Revisiting the Vitruvian Man

As mentioned in my last post, Walking the walk, I recently completed a 2-week casual teaching block and agonised about walking MY walk. So, here’s another story…this time with Year 8s and on the topic of Rates and Ratios.

I had one lesson (yes ONE, the 3 with the year7s was a luxury in comparison) by the time I got my act together! Enter the Vitruvian Man again (yes, I’ve used him before, on Percentages and with more prep). Remixing my original idea was easier than starting from scratch! By the way, the previous time was with strugglers and this time with high achievers….note the differences in the activity, not just topic-wise but in also tasks…which also show how my teaching approach is evolving towards inquiry and reflective practice.

8mata1_vitruvian – have a squeeze (pdf) and remix if you like…the Vitruvian Man is a maths teacher’s friend!

In a nutshell, the students were meant to investigate the “accuracy” of the Vitruvian Man ratios, extrapolating their own, apply some ratio skills AND reflect on their leaning. That’s not too much to ask in one lesson, was it? And by the way, they were going to use 2 technologies they’ve never used before: Wallwisher (which turned out to be blocked. gah!) and Dropittome.  They had to submit TO ME and they won’t see me again. CRAZY!

So, I completely forgot about this until a week later …. mostly, I didn’t think any of them would submit work to a casual teacher … I mean, really.  No grades attached.

I finally remembered to check my Dropbox and – surprise! I got submissions. I wasn’t even going to blog about this activity but, how could I not?  Here are some excerpts:

“New” ratios

  • A man equals 96 fingers – 1:96
  • A foot equals 16 fingers – 1:16
  • Palm to foot: 4:1
  • Length of outspread arms : 4 cubits

Questions

  • Is the theory 100% accurate?
  • Is the growth of your arms in proportion to the growth of your height?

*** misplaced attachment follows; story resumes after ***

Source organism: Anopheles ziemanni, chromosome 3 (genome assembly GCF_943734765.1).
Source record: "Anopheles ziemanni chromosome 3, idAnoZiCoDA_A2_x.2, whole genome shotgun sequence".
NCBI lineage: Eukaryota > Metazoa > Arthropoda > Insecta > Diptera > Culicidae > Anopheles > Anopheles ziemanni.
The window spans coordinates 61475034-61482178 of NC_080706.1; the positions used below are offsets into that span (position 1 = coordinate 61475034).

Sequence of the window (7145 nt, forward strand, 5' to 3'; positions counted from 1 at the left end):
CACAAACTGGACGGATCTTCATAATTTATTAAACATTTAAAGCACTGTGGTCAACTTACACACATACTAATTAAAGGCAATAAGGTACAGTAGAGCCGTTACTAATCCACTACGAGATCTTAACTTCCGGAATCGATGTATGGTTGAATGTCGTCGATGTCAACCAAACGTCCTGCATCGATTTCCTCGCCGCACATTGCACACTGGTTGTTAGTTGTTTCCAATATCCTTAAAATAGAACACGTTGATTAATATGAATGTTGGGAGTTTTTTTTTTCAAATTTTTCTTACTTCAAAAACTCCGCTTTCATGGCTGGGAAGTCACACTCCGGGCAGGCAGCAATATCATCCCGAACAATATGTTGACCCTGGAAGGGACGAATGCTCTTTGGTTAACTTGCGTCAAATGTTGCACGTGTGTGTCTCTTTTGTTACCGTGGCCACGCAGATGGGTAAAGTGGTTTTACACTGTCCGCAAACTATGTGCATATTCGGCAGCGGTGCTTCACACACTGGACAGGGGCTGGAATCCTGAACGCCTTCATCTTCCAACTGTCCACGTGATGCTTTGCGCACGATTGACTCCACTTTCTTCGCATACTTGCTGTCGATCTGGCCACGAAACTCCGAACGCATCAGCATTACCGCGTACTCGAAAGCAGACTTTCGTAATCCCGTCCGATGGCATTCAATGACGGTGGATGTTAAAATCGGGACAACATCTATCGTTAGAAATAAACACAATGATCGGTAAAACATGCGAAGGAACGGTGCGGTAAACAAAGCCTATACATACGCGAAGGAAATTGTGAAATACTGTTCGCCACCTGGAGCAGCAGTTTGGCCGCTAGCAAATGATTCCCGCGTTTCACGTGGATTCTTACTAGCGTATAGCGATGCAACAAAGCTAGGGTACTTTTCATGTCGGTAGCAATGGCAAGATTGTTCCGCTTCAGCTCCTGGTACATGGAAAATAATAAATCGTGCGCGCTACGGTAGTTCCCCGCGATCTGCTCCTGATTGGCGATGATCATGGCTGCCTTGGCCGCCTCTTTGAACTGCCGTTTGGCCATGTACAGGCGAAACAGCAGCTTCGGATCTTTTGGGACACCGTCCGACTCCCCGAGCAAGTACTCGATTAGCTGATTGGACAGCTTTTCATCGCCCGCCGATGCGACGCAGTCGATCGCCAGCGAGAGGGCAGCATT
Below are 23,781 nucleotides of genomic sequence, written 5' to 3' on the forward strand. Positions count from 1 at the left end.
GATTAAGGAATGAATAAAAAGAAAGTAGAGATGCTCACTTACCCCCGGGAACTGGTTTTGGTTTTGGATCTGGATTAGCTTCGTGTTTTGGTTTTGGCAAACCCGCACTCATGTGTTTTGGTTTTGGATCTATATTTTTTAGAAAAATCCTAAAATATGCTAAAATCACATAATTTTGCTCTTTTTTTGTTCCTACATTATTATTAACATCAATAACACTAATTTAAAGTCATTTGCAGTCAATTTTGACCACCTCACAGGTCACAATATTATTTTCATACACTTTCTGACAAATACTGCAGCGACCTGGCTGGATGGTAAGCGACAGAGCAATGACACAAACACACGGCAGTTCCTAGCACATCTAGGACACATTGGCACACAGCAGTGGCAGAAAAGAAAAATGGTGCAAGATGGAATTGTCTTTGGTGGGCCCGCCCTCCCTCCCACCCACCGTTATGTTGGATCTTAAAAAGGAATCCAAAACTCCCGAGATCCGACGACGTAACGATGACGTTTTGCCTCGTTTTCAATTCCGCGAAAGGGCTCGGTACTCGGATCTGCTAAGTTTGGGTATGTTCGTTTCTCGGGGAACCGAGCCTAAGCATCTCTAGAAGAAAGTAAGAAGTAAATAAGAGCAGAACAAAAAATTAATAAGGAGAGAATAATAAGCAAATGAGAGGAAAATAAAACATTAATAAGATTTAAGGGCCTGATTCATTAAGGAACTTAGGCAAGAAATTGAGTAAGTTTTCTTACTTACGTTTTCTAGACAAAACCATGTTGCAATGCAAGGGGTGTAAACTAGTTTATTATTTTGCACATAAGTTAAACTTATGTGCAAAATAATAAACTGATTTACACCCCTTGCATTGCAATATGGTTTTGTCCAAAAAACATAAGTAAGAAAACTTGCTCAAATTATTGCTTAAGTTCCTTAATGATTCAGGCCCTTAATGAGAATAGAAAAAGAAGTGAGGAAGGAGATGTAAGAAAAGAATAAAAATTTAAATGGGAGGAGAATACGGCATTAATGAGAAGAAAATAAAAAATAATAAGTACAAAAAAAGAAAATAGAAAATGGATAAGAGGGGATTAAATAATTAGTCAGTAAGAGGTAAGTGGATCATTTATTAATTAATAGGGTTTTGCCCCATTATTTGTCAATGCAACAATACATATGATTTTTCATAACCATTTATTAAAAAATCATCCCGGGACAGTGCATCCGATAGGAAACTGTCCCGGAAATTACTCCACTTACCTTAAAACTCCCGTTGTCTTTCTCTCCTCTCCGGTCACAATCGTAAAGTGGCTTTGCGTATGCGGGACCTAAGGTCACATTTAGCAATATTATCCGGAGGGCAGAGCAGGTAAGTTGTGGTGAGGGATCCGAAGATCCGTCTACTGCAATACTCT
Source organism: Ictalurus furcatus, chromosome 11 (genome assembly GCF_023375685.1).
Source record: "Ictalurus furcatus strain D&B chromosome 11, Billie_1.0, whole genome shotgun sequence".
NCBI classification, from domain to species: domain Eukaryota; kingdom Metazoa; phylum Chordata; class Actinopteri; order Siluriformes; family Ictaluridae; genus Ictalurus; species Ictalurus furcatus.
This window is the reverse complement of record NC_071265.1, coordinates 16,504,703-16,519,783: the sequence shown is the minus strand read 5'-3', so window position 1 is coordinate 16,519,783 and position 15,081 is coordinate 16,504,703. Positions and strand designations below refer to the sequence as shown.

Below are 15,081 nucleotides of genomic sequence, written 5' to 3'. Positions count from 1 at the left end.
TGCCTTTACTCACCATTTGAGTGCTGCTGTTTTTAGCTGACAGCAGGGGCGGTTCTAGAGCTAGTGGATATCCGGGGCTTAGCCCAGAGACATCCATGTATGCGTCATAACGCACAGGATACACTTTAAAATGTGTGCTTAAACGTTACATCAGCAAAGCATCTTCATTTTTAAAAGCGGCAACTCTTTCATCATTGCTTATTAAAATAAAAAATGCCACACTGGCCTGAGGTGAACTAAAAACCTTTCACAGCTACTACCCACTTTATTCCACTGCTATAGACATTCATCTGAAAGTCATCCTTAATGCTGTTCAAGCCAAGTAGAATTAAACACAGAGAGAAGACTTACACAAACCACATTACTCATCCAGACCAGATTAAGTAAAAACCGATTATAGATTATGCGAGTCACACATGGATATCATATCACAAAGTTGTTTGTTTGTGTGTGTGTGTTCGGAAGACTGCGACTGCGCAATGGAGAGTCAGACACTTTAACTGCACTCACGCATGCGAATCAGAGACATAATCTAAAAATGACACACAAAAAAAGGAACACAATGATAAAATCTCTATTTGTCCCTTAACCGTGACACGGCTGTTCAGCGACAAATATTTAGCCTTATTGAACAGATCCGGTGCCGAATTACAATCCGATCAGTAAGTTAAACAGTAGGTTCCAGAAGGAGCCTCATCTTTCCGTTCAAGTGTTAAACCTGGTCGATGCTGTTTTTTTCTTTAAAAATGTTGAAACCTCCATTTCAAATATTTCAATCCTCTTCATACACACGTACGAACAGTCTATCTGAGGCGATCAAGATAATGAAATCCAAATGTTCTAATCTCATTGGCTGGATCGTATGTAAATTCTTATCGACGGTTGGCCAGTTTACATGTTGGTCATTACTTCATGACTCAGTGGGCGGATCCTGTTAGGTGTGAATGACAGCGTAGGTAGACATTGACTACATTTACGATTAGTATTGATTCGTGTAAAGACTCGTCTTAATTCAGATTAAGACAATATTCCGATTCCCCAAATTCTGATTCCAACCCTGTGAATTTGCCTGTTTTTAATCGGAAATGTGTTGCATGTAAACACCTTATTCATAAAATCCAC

• Is the length of your foot, equivalent to the length of your forearm?
  • Do these ratios work for everyone?
  • What fraction of your body is one palm? (I love the use of the term fraction. yes!)
  • What is the ratio of the length of a hand to a full arm span?
  • When was the Vitruvian man first drawn/created?

Reflections

  • Ratios are good because they make it possible to work things out rather than have to measure them every single time.
  • They may not always be 100% correct, as it was proven with my measurements.
  • Although this task was reasonably difficult in the beginning, I found that it was reasonably accurate and correct, as we further investigated Da Vinci’s theory. My results displayed similar findings to the theory; I further developed my rates and ratio skills. Prior to this maths topic, I didn’t completely understand it, however now I find that I can use ratios in many other places to simplify, numerals I am given or to find and approve theory’s such as the Vitruvian theory.
and the icing on the cake…

I really enjoyed this lesson. I liked how we got a chance to put our maths into practice.

 

So yeah, I’m happy.

That kid saying ‘reasonably difficult’ was being truthful! I nearly abandoned the activity! I’m glad I didn’t. Unlike my strugglers before who were keen to get straight into measuring, this high-achiever class had to be prodded away from their calculations and musings. I’m sure there’s something there but I’m not going into it for this blogpost.

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4 thoughts on “Revisiting the Vitruvian Man

  1. Viviene Tuckerman says:

    Fantastic lesson Malyn. That dropittome box is wonderful. I have set mine up. You really can have a meaningful one off lesson, and then you forgot about it and got all these responses from the kids! Wow!

  2. Ed says:

    Love it. On so many levels. (So I always write that?!)
    1. Great to see the intersection (interaction?) between the teacher’s inquiry into inquiry and the students’ inquiry.
    2. Who says inquiry can only happen if you have a sustained period of time?
    3. Love the release of control to the students to apply their skills, rather than telling them what to do.
    4. Two new technologies in one lesson.. and we are not scared of what’ll happen if they don’t work!
    5. Above all… what do we learn from the fact that students submitted work to a casual teacher they were not going to see again? They were challenged, engaged, had ownership, CARED. They wanted you to see their findings even if you were not coming back.
    6. Malyn Mawby is sold on student centred learning. Ta rah!!

    • malyn says:

      “The teacher who cared” seems to be my epitaph…haha. Teachers who care get students to care….or so I tell myself!

      Thank you very much Edna. your support keeps me going…then again, you owe me this for setting me on the inquiry journey (being cheeky).

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